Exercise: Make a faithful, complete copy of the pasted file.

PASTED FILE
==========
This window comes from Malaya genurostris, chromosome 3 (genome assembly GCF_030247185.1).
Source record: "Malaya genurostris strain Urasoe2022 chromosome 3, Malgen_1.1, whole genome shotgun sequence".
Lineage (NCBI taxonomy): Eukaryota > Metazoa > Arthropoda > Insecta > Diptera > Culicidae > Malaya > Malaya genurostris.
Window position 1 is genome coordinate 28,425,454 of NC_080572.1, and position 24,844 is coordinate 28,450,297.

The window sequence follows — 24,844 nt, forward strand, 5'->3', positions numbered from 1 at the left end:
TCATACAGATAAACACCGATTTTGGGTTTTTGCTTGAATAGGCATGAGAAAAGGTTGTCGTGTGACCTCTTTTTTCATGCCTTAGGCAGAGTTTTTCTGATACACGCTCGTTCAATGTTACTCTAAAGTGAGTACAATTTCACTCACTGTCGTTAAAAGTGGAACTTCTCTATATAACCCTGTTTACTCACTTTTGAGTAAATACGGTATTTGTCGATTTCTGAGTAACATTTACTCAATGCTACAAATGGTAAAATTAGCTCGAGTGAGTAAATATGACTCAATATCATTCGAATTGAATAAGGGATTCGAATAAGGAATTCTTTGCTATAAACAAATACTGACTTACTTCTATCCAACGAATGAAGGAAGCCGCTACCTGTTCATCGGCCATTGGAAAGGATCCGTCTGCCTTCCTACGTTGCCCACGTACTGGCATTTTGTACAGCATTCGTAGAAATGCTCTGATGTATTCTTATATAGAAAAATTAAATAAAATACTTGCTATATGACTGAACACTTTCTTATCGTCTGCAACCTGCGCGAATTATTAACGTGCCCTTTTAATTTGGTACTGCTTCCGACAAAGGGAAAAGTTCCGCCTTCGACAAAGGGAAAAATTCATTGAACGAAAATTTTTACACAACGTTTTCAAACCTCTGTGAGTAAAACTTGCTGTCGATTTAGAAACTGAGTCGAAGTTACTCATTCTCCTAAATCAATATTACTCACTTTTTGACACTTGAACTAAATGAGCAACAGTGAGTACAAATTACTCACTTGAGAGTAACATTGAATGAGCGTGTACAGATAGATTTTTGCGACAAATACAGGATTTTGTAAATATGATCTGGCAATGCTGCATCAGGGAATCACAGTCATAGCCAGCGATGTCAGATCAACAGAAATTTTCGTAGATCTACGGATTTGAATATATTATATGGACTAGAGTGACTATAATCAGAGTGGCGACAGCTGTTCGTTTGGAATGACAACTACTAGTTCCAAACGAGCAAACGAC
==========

This window comes from Malaya genurostris, chromosome 3 (genome assembly GCF_030247185.1).
Source record: "Malaya genurostris strain Urasoe2022 chromosome 3, Malgen_1.1, whole genome shotgun sequence".
Lineage (NCBI taxonomy): Eukaryota > Metazoa > Arthropoda > Insecta > Diptera > Culicidae > Malaya > Malaya genurostris.
Window position 1 is genome coordinate 28,425,454 of NC_080572.1, and position 24,844 is coordinate 28,450,297.

The window sequence follows — 24,844 nt, forward strand, 5'->3', positions numbered from 1 at the left end:
TCATACAGATAAACACCGATTTTGGGTTTTTGCTTGAATAGGCATGAGAAAAGGTTGTCGTGTGACCTCTTTTTTCATGCCTTAGGCAGAGTTTTTCTGATACACGCTCGTTCAATGTTACTCTAAAGTGAGTACAATTTCACTCACTGTCGTTAAAAGTGGAACTTCTCTATATAACCCTGTTTACTCACTTTTGAGTAAATACGGTATTTGTCGATTTCTGAGTAACATTTACTCAATGCTACAAATGGTAAAATTAGCTCGAGTGAGTAAATATGACTCAATATCATTCGAATTGAATAAGGGATTCGAATAAGGAATTCTTTGCTATAAACAAATACTGACTTACTTCTATCCAACGAATGAAGGAAGCCGCTACCTGTTCATCGGCCATTGGAAAGGATCCGTCTGCCTTCCTACGTTGCCCACGTACTGGCATTTTGTACAGCATTCGTAGAAATGCTCTGATGTATTCTTATATAGAAAAATTAAATAAAATACTTGCTATATGACTGAACACTTTCTTATCGTCTGCAACCTGCGCGAATTATTAACGTGCCCTTTTAATTTGGTACTGCTTCCGACAAAGGGAAAAGTTCCGCCTTCGACAAAGGGAAAAATTCATTGAACGAAAATTTTTACACAACGTTTTCAAACCTCTGTGAGTAAAACTTGCTGTCGATTTAGAAACTGAGTCGAAGTTACTCATTCTCCTAAATCAATATTACTCACTTTTTGACACTTGAACTAAATGAGCAACAGTGAGTACAAATTACTCACTTGAGAGTAACATTGAATGAGCGTGTACAGATAGATTTTTGCGACAAATACAGGATTTTGTAAATATGATCTGGCAATGCTGCATCAGGGAATCACAGTCATAGCCAGCGATGTCAGATCAACAGAAATTTTCGTAGATCTACGGATTTGAATATATTATATGGACTAGAGTGACTATAATCAGAGTGGCGACAGCTGTTCGTTTGGAATGACAACTACTAGTTCCAAACGAGCAAACGAC